The walk down through the forest took many hours, including a brief stop for lunch by the river. I was alone for much of it, having left the Tibetan mothers behind a short distance below the pass.
By mid afternoon, however, I caught up with a group of Han Chinese trekkers who had been doing the kora for the last ten days. They were all very well equipped, and strode purposefully down the track wielding their trekking poles and shooting me quizzical looks as I passed them. I'd been told by the last hut manager that the descent from the Sho-La pass to the road would take four hours. That must have been the Tibetan high speed walking pace, because after leaving the pass at 9am I was still wearily plodding down the gorge at 1pm with no end in sight. I had emerged from the forest and entered a series of dry defiles and gullies, down which the track plunged towards the distant valley bottom.


By now the end was in sight, but still frustratingly far away. I could see the opposite side of the Mekong valley and even some houses and farms there, but each gully led only to another, and I seemed to be getting no nearer to the final strait. The sun was now high in the sky and my Coca Cola energy drink long exhausted. I had no other water so filled my bottles from the river and popped purifying tablets in them. This meant I faced a a thirsty 30 minute wait for the sterilising tablets to dissolve and take effect.


 The path crossed and re-crossed the river many times, and by mid afternoon I had also caught up with the Tibetan monks and nun pilgrims who had shared the hut with me the previous night. My ears popped many times with the gradual loss of altitude before I eventually started to see signs of encroaching civilisation: first a concrete bridge instead of one made of logs, then a water irrigation channel - and then piles of rubbish - and flies.

It wasn't until late afternoon that I turned round a large rockface and saw the end in sight - the road about half a kilometre away. Just a couple more descending loop sections of track and I arrived at a stretch of road by the brown Mekong river. There was nothing there at all to mark that this was the end of a pilgrimage, the terminus for an epic, 10-day journey that had begun in Deqin more than 240km and five high mountain passes away around the circuit. No signs, no markers, no shrines or visitor's books to commemorate the completion of this long walk. There were no signs of life or habitation at the end of the the kora trail - just the brown river and a generic concrete road sign advising to guard against forest fires.


I was lucky in that a couple of minivans had been waiting for the Chinese trekkers, to take them  back to Deqin. I was able to negotiate a ride, and thus avoid tan additional walk along the road to the village of Meili Shi about a mile away. There was little traffic on the road and I didn't think there would be much chance of a lift.

It took about two hours driving to get back to Fei Lai Si, along some spectacular sections of road that twisted up and down the canyon walls alongside the Mekong. But I was too exhausted to appreciate the scenery. I had had ten days of amazing landscapes and that was enough for me. All I wanted then was a cold beer and a lot of not walking. And that's exactly what I made sure I had when I got back to the hostel. It was as if I was in a different universe to the people around me - I was walking on air, having completed the kora.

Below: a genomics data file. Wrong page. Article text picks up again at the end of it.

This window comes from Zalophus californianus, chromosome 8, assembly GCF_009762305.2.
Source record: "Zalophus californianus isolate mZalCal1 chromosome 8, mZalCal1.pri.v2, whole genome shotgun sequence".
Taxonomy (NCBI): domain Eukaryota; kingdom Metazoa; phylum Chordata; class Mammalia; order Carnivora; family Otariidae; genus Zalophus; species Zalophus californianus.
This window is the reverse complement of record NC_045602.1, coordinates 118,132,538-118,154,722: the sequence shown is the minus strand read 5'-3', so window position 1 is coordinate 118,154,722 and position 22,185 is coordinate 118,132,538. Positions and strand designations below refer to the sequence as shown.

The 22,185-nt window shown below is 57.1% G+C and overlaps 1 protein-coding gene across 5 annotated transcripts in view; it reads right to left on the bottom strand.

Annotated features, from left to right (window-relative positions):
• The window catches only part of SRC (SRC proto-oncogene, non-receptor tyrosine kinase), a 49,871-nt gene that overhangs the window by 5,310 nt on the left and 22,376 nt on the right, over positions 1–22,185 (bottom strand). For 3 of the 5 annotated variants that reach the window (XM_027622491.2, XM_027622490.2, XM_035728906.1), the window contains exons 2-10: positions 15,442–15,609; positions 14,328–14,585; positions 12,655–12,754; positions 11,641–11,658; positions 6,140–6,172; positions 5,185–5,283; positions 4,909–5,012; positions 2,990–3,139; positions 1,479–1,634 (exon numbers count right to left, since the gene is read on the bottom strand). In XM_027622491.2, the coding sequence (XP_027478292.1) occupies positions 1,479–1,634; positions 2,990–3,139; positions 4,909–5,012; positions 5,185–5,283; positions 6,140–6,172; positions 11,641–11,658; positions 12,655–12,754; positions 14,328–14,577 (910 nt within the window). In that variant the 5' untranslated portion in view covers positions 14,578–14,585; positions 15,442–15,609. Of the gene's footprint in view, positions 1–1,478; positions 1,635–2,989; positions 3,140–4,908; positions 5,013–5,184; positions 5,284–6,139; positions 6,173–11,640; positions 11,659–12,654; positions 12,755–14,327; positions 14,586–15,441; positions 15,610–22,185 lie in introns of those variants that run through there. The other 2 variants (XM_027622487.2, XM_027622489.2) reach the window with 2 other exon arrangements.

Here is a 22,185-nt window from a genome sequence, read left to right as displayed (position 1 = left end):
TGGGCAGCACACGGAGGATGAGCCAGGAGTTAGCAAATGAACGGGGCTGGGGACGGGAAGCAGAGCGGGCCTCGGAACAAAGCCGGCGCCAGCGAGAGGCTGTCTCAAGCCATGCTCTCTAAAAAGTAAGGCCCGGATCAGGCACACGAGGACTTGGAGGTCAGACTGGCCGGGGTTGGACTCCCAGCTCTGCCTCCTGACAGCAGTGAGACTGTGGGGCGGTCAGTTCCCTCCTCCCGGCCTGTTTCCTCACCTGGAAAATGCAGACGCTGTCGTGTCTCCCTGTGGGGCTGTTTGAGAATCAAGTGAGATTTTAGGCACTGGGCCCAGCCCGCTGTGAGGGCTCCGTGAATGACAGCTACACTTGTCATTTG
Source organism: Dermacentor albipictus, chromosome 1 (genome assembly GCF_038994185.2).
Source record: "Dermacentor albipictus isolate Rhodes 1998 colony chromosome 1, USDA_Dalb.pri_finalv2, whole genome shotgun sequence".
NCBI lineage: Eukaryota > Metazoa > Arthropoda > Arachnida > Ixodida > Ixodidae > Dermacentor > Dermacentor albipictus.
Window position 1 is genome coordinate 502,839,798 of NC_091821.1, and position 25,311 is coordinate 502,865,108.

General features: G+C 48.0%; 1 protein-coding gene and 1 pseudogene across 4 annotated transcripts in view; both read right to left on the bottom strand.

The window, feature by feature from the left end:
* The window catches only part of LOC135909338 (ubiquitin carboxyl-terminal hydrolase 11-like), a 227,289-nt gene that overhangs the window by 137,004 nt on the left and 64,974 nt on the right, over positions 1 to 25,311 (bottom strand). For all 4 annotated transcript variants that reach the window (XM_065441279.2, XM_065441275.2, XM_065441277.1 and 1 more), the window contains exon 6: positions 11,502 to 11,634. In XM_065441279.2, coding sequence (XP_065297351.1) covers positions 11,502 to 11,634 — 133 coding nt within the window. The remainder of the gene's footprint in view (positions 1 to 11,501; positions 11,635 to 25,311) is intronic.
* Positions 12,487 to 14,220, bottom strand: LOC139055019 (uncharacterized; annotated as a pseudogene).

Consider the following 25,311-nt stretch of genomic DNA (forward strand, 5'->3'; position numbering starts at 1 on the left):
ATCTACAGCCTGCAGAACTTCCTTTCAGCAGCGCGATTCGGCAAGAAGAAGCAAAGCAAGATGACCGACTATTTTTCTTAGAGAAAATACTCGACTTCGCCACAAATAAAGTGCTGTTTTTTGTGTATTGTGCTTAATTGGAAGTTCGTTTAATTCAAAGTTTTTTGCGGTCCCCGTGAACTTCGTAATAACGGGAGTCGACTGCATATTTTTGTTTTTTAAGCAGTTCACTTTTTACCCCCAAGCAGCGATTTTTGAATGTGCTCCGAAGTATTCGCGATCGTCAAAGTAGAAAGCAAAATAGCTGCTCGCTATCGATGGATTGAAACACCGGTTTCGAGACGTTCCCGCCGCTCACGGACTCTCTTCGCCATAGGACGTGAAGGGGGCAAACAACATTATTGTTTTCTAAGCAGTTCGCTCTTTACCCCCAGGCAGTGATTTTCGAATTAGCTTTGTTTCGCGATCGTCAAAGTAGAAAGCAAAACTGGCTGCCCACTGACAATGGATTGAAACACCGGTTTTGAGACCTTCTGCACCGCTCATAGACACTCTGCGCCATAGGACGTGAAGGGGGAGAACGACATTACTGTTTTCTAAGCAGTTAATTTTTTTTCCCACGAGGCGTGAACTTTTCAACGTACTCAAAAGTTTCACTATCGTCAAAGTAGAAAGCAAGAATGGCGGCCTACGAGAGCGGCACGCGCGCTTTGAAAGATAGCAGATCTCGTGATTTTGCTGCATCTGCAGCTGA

The next morning I got up at dawn and joined the hordes to watch the sunrise over the mountain ranges. As they oohed and aahed over the first streaks of sun to hit the peas, I just took in the view and tried to comprehend that I had walked right around those mountains over the last two weeks. And felt quite chuffed with myself.


Monday, October 27, 2014

Kawakarpo trekking stage 2: from Gebu La to Laide


So there I was in the middle of nowhere in Tibet, getting away from it all. The scenery was superb and I was miles from away from the nearest road and villages. Sat in a rough camp almost 4000m up a mountain, sharing a fireside with some Tibetans. A million miles from care? Hardly. The long walk up to the camp below the pass had given me time to think. I had somehow assumed that getting physically away from the everyday routine and doing some prolonged and arduous physical activity would take my mind off everyday worries back home. It didn't.


As I dragged myself up the mountain track that day, the only feeling I had was that I had added physical misery and discomfort to my already long list of life woes. And as the sun went down and I settled down to try sleep at the Gebu camp lying on a sheet of old cardboard, I found I still had all the old nagging doubts and worries about bills to pay, kids acting up and stuff about the house that needed fixing. Same old shit, just with nicer views. I managed to doze off but woke up in the early hours with a dull headache and raging thirst and seemed to lay awake for hours on the hard ground, thinking and worrying too much. Being a neurotic hypochondriac with a vivid imagination just made things worse. What if I broke my leg, had a heart attack or got stabbed by some dagger-wielding Tibetan hardcase here? No roads or ambulances hereabouts, and no helicopter Medevac. It would be take two or three days being carried over high mountain passes on a stretcher to get to the nearest roadhead, then a long journey to the nearest rural clinic staffed only by nurses who probably knew less than I did about broken bones and clogged arteries. Don't get sick.